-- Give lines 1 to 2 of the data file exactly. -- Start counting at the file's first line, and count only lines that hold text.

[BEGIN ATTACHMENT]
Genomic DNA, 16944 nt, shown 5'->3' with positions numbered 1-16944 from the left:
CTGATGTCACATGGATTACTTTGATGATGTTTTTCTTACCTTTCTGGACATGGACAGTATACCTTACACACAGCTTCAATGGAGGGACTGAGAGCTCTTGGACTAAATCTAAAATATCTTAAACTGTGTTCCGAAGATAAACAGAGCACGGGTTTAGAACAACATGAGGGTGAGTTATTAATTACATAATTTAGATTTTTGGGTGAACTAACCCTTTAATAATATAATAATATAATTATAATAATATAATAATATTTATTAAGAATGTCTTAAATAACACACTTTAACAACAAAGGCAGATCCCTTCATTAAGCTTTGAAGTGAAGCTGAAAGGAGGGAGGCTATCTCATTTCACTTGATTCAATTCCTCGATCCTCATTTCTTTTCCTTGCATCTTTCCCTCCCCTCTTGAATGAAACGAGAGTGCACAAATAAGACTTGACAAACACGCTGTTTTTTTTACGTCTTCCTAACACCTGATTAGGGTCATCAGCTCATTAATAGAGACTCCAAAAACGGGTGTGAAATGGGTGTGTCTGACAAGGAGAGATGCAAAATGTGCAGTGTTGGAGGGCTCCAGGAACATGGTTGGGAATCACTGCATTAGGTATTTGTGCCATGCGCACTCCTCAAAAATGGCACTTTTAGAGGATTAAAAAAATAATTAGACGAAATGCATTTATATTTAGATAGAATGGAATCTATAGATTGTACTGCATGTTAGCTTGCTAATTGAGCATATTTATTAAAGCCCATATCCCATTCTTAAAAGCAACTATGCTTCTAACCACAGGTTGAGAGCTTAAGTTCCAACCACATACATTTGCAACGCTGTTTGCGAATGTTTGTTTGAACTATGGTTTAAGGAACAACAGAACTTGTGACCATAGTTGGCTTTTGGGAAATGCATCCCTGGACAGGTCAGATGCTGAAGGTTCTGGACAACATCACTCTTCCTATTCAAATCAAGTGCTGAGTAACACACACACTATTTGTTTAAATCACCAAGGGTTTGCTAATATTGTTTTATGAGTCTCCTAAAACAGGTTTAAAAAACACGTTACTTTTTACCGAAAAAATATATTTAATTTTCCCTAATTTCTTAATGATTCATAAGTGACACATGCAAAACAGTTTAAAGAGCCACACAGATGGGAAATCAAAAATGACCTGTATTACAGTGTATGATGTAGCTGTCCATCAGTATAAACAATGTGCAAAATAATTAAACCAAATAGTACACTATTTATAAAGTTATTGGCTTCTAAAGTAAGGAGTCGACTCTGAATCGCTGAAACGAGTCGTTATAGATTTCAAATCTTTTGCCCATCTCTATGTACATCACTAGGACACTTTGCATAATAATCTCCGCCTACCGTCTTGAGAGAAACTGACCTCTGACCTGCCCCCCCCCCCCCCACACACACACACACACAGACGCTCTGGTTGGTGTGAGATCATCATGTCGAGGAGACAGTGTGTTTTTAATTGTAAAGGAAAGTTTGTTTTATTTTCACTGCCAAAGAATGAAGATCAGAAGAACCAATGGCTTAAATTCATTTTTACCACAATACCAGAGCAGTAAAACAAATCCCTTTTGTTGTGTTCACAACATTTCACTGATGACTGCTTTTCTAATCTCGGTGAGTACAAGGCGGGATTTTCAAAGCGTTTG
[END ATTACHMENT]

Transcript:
Genomic DNA, 16944 nt, shown 5'->3' with positions numbered 1-16944 from the left:
CTGATGTCACATGGATTACTTTGATGATGTTTTTCTTACCTTTCTGGACATGGACAGTATACCTTACACACAGCTTCAATGGAGGGACTGAGAGCTCTTGGACTAAATCTAAAATATCTTAAACTGTGTTCCGAAGATAAACAGAGCACGGGTTTAGAACAACATGAGGGTGAGTTATTAATTACATAATTTAGATTTTTGGGTGAACTAACCCTTTAATAATATAATAATATAATTATAATAATATAATAATATTTATTAAGAATGTCTTAAATAACACACTTTAACAACAAAGGCAGATCCCTTCATTAAGCTTTGAAGTGAAGCTGAAAGGAGGGAGGCTATCTCATTTCACTTGATTCAATTCCTCGATCCTCATTTCTTTTCCTTGCATCTTTCCCTCCCCTCTTGAATGAAACGAGAGTGCACAAATAAGACTTGACAAACACGCTGTTTTTTTTACGTCTTCCTAACACCTGATTAGGGTCATCAGCTCATTAATAGAGACTCCAAAAACGGGTGTGAAATGGGTGTGTCTGACAAGGAGAGATGCAAAATGTGCAGTGTTGGAGGGCTCCAGGAACATGGTTGGGAATCACTGCATTAGGTATTTGTGCCATGCGCACTCCTCAAAAATGGCACTTTTAGAGGATTAAAAAAATAATTAGACGAAATGCATTTATATTTAGATAGAATGGAATCTATAGATTGTACTGCATGTTAGCTTGCTAATTGAGCATATTTATTAAAGCCCATATCCCATTCTTAAAAGCAACTATGCTTCTAACCACAGGTTGAGAGCTTAAGTTCCAACCACATACATTTGCAACGCTGTTTGCGAATGTTTGTTTGAACTATGGTTTAAGGAACAACAGAACTTGTGACCATAGTTGGCTTTTGGGAAATGCATCCCTGGACAGGTCAGATGCTGAAGGTTCTGGACAACATCACTCTTCCTATTCAAATCAAGTGCTGAGTAACACACACACTATTTGTTTAAATCACCAAGGGTTTGCTAATATTGTTTTATGAGTCTCCTAAAACAGGTTTAAAAAACACGTTACTTTTTACCGAAAAAATATATTTAATTTTCCCTAATTTCTTAATGATTCATAAGTGACACATGCAAAACAGTTTAAAGAGCCACACAGATGGGAAATCAAAAATGACCTGTATTACAGTGTATGATGTAGCTGTCCATCAGTATAAACAATGTGCAAAATAATTAAACCAAATAGTACACTATTTATAAAGTTATTGGCTTCTAAAGTAAGGAGTCGACTCTGAATCGCTGAAACGAGTCGTTATAGATTTCAAATCTTTTGCCCATCTCTATGTACATCACTAGGACACTTTGCATAATAATCTCCGCCTACCGTCTTGAGAGAAACTGACCTCTGACCTGCCCCCCCCCCCCCCACACACACACACACACAGACGCTCTGGTTGGTGTGAGATCATCATGTCGAGGAGACAGTGTGTTTTTAATTGTAAAGGAAAGTTTGTTTTATTTTCACTGCCAAAGAATGAAGATCAGAAGAACCAATGGCTTAAATTCATTTTTACCACAATACCAGAGCAGTAAAACAAATCCCTTTTGTTGTGTTCACAACATTTCACTGATGACTGCTTTTCTAATCTCGGTGAGTACAAGGCGGGATTTTCAAAGCGTTTG